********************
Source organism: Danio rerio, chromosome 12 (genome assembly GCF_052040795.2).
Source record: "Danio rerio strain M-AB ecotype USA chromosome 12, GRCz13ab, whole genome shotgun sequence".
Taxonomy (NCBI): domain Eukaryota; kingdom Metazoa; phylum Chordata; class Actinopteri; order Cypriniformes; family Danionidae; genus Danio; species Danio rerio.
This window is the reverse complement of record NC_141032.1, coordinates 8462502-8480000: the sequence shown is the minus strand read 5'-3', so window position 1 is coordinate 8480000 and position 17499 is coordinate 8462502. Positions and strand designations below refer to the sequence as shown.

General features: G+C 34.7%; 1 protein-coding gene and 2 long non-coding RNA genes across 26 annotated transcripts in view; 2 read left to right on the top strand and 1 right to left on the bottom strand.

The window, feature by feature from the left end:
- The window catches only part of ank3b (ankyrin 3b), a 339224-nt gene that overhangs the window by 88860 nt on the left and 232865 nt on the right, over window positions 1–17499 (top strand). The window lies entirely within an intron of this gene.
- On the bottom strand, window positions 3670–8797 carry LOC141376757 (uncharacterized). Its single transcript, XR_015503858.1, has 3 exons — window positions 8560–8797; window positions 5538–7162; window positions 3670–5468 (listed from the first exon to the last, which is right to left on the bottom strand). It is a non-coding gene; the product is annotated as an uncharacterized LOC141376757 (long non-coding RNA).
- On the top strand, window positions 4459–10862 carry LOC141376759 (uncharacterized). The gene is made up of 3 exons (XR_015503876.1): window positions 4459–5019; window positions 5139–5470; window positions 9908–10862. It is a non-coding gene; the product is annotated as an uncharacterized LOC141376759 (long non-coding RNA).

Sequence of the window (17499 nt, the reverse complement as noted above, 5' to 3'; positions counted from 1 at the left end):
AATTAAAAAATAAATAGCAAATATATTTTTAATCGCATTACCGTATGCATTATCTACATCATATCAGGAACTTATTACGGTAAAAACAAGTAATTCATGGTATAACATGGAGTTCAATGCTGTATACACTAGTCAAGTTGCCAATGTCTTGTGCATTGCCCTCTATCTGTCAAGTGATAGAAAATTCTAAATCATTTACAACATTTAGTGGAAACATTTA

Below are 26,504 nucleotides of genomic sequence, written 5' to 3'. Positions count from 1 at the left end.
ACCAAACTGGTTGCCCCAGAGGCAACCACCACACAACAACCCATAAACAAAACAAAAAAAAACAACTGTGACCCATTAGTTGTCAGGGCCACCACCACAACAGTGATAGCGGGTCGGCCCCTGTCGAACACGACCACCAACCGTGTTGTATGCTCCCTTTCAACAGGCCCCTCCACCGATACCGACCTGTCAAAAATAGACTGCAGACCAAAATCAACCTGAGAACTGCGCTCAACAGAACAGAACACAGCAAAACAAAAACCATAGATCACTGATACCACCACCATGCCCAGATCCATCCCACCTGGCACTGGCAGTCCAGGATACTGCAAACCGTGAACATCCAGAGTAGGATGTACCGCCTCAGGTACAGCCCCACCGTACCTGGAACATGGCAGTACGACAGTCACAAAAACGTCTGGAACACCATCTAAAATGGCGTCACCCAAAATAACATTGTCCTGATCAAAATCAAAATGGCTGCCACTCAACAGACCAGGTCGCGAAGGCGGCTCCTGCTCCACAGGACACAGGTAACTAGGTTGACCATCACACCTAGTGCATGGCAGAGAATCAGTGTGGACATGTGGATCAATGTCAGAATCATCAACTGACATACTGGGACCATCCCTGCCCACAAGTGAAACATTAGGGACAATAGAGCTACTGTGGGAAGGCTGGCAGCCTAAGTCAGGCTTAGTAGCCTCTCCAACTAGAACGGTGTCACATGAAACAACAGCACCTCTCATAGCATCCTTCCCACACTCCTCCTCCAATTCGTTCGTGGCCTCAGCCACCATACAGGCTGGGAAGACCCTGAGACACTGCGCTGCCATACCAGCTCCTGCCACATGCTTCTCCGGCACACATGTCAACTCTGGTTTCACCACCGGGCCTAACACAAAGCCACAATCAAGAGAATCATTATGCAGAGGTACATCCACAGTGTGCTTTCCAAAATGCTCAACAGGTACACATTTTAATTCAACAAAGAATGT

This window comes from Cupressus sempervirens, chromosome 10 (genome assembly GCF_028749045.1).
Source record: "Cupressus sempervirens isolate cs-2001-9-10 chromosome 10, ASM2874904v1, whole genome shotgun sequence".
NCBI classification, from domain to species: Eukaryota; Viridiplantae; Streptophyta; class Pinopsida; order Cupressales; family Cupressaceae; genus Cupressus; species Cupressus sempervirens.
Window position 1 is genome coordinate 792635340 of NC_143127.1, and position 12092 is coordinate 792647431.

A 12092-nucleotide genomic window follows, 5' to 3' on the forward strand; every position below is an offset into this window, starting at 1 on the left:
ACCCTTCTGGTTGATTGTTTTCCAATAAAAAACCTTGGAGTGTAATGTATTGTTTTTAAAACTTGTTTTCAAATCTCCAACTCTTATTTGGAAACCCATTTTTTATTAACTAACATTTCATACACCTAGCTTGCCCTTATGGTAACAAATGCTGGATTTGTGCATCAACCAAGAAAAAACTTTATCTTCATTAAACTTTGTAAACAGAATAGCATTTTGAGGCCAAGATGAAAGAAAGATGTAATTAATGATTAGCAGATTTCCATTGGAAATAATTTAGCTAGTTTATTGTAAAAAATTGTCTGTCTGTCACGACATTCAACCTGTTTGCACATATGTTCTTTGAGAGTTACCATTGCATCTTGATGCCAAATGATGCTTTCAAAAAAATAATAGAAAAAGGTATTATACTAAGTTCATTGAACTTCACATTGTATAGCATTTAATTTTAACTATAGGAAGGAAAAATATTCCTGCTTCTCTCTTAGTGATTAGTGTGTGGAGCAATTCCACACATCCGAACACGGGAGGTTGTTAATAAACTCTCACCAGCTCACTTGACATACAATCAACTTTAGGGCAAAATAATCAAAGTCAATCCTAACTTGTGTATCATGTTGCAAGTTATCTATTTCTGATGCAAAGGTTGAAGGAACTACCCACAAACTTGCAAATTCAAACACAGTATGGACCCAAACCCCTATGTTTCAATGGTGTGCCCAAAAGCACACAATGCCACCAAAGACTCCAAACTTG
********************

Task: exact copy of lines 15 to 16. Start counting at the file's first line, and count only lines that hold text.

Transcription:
Source record: "Cupressus sempervirens isolate cs-2001-9-10 chromosome 10, ASM2874904v1, whole genome shotgun sequence".
NCBI classification, from domain to species: Eukaryota; Viridiplantae; Streptophyta; class Pinopsida; order Cupressales; family Cupressaceae; genus Cupressus; species Cupressus sempervirens.